King's daughter: Nonviolence message vital as ever

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‘IS YOUR ALL ON THE ALTAR?’–Tabernacle Baptist Church Associate Minister J. Tomma Battle sings “Is Your All on the Altar?” during an Interfaith Prayer Service kicking off Dr. Martin Luther King Jr. Week activities Jan. 16, in Knoxville, Tenn. (AP Photo/Adam Brimer, Knoxville News Sentinel)

 

by Lucas Johnson II

NASHVILLE, Tenn. (AP) — While the nation struggles to agree on how to curb gun violence, followers of a man gunned down nearly 45 years ago think his wisdom offers an answer.

The words of Martin Luther King Jr. and the role he set for churches in leading a nonviolent response to civil injustice are as applicable today as they were in the 1960s, say his younger daughter and other followers.

Bernice King, chief executive of the King Center in Atlanta, recalls a sobering statement from her father: “The choice is no longer between violence and nonviolence, but nonviolence and nonexistence.”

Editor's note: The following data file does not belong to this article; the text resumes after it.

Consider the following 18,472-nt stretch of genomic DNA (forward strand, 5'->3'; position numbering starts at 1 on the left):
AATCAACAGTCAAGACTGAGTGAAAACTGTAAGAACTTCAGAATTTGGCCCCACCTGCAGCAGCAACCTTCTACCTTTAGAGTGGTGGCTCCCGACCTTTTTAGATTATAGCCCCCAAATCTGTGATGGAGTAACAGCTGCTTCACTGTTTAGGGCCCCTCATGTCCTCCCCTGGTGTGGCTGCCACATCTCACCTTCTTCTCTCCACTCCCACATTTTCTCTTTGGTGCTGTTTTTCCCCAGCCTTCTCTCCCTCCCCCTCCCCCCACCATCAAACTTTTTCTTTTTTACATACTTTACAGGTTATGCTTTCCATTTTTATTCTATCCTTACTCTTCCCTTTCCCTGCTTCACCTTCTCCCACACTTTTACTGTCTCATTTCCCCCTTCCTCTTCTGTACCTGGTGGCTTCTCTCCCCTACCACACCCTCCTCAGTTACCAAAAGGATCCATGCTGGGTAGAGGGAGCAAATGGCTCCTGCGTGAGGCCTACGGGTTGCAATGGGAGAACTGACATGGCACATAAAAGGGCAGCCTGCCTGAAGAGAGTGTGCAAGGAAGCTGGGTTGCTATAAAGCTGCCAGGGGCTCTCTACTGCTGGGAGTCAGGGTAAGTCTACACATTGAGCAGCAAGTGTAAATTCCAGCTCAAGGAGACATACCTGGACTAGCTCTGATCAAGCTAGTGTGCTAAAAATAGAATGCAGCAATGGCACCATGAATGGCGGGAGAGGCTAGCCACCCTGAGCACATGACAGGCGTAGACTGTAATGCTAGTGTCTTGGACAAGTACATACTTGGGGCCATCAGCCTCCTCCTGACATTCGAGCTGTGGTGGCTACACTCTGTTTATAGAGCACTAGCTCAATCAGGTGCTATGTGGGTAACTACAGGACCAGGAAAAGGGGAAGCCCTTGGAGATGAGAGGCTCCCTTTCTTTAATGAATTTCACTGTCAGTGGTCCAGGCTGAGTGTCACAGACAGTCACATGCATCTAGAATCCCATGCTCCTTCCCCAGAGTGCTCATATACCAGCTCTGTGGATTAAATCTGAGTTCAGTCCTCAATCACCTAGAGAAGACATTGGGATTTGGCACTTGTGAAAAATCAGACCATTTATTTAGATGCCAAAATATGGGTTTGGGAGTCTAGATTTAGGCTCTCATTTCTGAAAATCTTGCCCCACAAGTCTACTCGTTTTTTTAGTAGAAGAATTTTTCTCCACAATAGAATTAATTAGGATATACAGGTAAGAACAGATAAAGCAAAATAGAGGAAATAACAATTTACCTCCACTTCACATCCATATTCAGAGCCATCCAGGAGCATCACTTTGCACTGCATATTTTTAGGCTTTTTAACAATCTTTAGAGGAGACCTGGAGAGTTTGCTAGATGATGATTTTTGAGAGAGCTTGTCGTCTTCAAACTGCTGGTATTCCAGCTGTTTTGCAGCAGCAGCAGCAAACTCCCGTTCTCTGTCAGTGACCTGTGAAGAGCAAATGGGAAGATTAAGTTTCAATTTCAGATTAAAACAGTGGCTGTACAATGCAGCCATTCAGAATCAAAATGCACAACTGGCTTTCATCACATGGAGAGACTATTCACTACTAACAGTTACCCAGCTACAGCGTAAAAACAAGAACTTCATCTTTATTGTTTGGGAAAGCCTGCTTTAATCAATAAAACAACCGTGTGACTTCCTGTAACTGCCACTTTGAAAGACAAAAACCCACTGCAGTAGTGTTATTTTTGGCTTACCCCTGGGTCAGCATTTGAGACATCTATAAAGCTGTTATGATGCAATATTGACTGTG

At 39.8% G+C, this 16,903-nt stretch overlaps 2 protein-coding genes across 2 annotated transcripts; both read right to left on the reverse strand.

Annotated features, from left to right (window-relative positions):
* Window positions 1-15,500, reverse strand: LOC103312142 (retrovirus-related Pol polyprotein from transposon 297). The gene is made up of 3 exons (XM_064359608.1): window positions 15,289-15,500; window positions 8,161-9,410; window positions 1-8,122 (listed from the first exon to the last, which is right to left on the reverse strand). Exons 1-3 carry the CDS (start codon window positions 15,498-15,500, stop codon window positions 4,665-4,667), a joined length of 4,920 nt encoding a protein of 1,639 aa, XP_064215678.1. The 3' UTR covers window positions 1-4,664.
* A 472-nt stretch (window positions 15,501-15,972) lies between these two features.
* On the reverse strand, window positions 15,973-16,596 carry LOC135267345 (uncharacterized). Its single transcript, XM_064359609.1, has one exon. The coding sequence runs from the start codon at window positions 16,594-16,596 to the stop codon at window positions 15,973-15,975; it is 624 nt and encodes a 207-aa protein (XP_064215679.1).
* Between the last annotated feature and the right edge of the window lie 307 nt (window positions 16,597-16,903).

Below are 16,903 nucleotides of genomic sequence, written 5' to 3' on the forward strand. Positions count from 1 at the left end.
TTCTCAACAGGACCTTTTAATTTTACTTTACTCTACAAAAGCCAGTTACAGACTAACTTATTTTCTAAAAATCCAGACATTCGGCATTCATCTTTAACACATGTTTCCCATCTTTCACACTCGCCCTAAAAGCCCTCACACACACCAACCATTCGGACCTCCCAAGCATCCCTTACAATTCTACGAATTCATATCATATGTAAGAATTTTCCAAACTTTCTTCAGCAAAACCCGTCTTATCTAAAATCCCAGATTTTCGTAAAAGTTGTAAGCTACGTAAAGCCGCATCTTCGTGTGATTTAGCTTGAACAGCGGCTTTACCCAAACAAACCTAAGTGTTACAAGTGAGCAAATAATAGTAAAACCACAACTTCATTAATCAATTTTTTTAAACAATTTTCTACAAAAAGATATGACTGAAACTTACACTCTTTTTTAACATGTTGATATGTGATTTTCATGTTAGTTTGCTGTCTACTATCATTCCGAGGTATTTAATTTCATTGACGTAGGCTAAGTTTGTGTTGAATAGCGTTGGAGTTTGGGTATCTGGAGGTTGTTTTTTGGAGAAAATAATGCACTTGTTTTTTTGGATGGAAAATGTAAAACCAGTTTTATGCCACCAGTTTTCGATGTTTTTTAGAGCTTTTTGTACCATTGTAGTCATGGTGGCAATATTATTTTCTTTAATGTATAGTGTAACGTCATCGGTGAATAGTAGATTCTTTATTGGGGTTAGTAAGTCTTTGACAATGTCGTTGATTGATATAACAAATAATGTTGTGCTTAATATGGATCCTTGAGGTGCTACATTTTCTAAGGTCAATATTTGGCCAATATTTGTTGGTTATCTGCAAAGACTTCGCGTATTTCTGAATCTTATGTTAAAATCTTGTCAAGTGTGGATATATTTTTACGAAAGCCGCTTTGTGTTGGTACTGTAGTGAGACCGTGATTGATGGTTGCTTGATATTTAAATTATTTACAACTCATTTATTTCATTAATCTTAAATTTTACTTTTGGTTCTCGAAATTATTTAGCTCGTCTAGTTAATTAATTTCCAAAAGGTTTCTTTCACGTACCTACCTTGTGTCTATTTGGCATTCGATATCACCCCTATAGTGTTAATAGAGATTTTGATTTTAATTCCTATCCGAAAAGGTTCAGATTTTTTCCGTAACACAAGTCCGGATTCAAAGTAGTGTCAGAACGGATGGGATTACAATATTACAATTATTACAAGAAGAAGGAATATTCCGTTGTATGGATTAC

King’s lessons take on new urgency after one of the worst mass shootings in U.S. history, when a gunman opened fire at an elementary school in Newtown, Conn., last month, killing 20 children and 6 adults.

Some faith leaders and others say the Newtown shooting and others justify re-examining the principles King used decades ago to bring about social justice and seeing how they could curtail pervasive violence today.

As a Baptist minister, King derived many of his principles from Jesus Christ, particularly from his Sermon on the Mount, where Jesus discussed embodying peace.

Bernice King, who is also a minister, said clergy and faith leaders may not realize it, but they have a role in curbing violence from the pulpit.

“I think churches are very critical to this,” King said. “I think we need to do a better job of developing people in the body of Christ to become instruments of peace.”

She said the King Center is developing a curriculum that incorporates the principles of King for teaching to students from kindergarten through 12th grade. It also plans to make a curriculum for college students.

One principle taught by King is that to attack someone, or injure someone, amounts to self-injury.

“We have to change people’s mindset … their way of knowing how to address conflict and anger and things of that nature,” Bernice King said. “We can’t just confine it to gun control.”

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